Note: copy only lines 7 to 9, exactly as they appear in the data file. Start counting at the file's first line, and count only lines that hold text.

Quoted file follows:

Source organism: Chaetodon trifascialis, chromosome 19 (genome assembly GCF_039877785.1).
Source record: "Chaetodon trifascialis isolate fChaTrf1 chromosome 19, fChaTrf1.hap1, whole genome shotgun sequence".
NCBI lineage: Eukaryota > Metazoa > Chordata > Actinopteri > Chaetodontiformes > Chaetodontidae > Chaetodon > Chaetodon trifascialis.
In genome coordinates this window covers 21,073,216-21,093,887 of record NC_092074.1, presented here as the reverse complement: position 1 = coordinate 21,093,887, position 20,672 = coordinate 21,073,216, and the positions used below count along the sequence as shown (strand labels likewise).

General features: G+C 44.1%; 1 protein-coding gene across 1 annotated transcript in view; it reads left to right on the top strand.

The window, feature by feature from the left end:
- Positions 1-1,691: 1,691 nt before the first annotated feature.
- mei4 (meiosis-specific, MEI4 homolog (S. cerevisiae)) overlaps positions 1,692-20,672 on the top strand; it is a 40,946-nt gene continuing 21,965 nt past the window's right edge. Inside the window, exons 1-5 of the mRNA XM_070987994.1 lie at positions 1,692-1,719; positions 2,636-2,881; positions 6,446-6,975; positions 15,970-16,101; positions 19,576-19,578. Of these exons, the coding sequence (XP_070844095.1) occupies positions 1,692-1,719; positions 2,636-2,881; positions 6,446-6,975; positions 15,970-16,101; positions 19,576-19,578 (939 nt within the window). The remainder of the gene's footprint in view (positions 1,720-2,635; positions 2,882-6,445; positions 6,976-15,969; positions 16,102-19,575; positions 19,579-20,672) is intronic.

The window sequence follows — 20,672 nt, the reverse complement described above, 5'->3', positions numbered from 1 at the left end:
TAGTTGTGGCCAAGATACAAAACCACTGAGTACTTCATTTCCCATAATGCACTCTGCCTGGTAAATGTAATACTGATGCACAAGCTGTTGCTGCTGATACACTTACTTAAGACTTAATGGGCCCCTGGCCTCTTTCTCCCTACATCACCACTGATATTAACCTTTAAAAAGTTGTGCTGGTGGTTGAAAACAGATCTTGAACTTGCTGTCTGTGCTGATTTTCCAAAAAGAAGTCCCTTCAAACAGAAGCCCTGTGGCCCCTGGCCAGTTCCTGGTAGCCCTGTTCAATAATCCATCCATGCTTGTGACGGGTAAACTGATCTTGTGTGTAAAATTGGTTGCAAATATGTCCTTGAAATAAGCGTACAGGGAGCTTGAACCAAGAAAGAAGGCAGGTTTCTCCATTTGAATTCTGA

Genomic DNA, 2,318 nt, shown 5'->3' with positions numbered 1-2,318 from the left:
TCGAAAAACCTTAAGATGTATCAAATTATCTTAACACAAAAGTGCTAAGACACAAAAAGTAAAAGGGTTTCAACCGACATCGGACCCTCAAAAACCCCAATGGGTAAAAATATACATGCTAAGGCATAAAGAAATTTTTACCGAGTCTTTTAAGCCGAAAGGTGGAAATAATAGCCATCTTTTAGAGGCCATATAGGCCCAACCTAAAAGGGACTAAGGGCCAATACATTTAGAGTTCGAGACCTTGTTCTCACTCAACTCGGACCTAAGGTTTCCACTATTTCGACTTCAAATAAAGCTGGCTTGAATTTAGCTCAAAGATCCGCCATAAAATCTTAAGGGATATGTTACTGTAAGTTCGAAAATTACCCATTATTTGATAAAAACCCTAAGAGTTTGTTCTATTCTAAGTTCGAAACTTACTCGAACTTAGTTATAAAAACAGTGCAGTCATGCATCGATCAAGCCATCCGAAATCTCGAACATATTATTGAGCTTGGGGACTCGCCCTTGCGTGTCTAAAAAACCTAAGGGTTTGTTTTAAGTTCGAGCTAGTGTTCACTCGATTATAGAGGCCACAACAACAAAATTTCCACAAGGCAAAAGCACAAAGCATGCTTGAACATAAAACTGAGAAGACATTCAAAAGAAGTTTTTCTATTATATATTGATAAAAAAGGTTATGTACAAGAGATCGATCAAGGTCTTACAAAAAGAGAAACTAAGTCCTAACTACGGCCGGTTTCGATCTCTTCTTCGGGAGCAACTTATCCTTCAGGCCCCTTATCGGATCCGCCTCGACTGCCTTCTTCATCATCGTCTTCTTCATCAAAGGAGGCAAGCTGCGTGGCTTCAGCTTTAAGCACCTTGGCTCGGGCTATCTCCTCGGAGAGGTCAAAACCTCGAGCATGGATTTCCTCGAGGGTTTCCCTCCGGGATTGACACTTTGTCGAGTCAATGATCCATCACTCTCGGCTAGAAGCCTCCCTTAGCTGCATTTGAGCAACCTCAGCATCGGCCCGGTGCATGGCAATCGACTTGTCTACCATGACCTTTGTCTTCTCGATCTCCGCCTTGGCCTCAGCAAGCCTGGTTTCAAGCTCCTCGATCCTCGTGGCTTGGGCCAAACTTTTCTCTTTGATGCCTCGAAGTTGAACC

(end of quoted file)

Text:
- Positions 1-1,691: 1,691 nt before the first annotated feature.
- mei4 (meiosis-specific, MEI4 homolog (S. cerevisiae)) overlaps positions 1,692-20,672 on the top strand; it is a 40,946-nt gene continuing 21,965 nt past the window's right edge. Inside the window, exons 1-5 of the mRNA XM_070987994.1 lie at positions 1,692-1,719; positions 2,636-2,881; positions 6,446-6,975; positions 15,970-16,101; positions 19,576-19,578. Of these exons, the coding sequence (XP_070844095.1) occupies positions 1,692-1,719; positions 2,636-2,881; positions 6,446-6,975; positions 15,970-16,101; positions 19,576-19,578 (939 nt within the window). The remainder of the gene's footprint in view (positions 1,720-2,635; positions 2,882-6,445; positions 6,976-15,969; positions 16,102-19,575; positions 19,579-20,672) is intronic.

The window sequence follows — 20,672 nt, the reverse complement described above, 5'->3', positions numbered from 1 at the left end: